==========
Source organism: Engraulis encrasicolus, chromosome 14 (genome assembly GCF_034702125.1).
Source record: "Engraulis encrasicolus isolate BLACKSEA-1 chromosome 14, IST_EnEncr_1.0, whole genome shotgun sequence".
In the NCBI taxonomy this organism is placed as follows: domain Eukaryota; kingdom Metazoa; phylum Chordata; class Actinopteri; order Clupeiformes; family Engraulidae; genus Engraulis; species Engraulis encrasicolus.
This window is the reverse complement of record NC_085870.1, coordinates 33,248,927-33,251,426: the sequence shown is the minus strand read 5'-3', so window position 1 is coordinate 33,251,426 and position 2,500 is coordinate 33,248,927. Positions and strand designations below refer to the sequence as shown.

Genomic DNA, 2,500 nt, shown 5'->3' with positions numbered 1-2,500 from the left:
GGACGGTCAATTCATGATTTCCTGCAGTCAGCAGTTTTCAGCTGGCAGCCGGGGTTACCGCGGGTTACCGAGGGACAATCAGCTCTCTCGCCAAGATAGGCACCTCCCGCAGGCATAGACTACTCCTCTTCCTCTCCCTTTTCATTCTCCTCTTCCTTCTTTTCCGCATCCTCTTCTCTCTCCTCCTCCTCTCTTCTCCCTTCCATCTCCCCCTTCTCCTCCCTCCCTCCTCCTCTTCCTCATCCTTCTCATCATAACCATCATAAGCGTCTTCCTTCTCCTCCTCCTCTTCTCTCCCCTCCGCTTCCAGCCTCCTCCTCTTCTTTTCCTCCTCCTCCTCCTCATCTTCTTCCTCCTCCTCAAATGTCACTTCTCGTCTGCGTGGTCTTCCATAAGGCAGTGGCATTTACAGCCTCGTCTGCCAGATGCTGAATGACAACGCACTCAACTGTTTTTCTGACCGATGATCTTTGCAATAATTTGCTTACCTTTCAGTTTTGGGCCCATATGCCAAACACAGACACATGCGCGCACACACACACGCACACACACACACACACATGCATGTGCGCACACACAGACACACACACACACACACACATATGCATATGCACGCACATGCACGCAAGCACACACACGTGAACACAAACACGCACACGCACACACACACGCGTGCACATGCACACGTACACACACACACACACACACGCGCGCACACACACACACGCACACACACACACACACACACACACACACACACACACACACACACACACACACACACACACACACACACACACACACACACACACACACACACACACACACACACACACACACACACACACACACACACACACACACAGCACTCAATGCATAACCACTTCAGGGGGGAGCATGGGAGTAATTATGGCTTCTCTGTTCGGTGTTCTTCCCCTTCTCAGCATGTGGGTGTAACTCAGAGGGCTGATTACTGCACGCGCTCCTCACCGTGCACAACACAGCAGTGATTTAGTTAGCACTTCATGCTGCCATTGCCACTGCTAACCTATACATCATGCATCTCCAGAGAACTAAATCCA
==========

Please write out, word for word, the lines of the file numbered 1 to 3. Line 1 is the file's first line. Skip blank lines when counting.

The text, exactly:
Source organism: Engraulis encrasicolus, chromosome 14 (genome assembly GCF_034702125.1).
Source record: "Engraulis encrasicolus isolate BLACKSEA-1 chromosome 14, IST_EnEncr_1.0, whole genome shotgun sequence".
In the NCBI taxonomy this organism is placed as follows: domain Eukaryota; kingdom Metazoa; phylum Chordata; class Actinopteri; order Clupeiformes; family Engraulidae; genus Engraulis; species Engraulis encrasicolus.